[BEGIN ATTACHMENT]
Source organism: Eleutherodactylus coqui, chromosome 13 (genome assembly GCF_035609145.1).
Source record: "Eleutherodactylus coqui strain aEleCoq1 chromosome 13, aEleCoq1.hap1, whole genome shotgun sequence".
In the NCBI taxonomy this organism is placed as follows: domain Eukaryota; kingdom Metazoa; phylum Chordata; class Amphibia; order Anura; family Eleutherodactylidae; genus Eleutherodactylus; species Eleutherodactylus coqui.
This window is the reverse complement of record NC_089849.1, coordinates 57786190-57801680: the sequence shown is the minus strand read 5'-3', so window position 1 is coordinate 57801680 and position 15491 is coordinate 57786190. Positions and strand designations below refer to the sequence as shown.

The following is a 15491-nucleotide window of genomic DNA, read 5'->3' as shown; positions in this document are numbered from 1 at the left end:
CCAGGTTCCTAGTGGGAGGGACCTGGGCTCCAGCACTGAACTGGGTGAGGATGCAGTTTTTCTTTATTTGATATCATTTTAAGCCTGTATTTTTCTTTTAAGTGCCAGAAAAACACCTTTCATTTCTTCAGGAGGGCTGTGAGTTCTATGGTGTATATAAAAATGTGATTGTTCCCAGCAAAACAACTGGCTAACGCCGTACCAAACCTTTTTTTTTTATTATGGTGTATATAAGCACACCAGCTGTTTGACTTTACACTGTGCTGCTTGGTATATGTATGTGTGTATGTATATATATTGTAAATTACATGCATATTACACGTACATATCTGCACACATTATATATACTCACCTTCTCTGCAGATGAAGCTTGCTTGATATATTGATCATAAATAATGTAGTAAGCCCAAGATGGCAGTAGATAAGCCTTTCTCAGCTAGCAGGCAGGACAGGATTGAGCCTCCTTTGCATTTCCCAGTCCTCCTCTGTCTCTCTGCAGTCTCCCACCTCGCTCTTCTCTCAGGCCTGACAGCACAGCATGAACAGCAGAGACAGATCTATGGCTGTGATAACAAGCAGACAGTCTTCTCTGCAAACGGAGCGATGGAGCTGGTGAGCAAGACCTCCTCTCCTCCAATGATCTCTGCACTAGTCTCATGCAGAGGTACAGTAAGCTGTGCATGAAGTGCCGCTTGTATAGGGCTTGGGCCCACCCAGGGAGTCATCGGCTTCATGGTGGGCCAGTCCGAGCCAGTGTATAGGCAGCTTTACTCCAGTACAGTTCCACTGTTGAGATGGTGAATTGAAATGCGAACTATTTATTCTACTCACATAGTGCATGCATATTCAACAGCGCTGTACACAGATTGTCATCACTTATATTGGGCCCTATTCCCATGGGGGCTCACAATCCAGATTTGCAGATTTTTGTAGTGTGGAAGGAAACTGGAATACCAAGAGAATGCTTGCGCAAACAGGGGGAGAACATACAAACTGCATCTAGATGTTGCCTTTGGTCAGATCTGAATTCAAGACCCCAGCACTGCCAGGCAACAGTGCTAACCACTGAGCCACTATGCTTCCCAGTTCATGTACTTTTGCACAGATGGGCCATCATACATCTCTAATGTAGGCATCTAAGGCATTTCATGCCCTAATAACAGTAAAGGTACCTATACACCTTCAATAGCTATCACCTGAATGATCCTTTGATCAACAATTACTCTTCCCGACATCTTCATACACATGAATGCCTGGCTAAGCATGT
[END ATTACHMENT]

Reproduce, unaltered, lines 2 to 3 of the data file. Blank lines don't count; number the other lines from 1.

Source record: "Eleutherodactylus coqui strain aEleCoq1 chromosome 13, aEleCoq1.hap1, whole genome shotgun sequence".
In the NCBI taxonomy this organism is placed as follows: domain Eukaryota; kingdom Metazoa; phylum Chordata; class Amphibia; order Anura; family Eleutherodactylidae; genus Eleutherodactylus; species Eleutherodactylus coqui.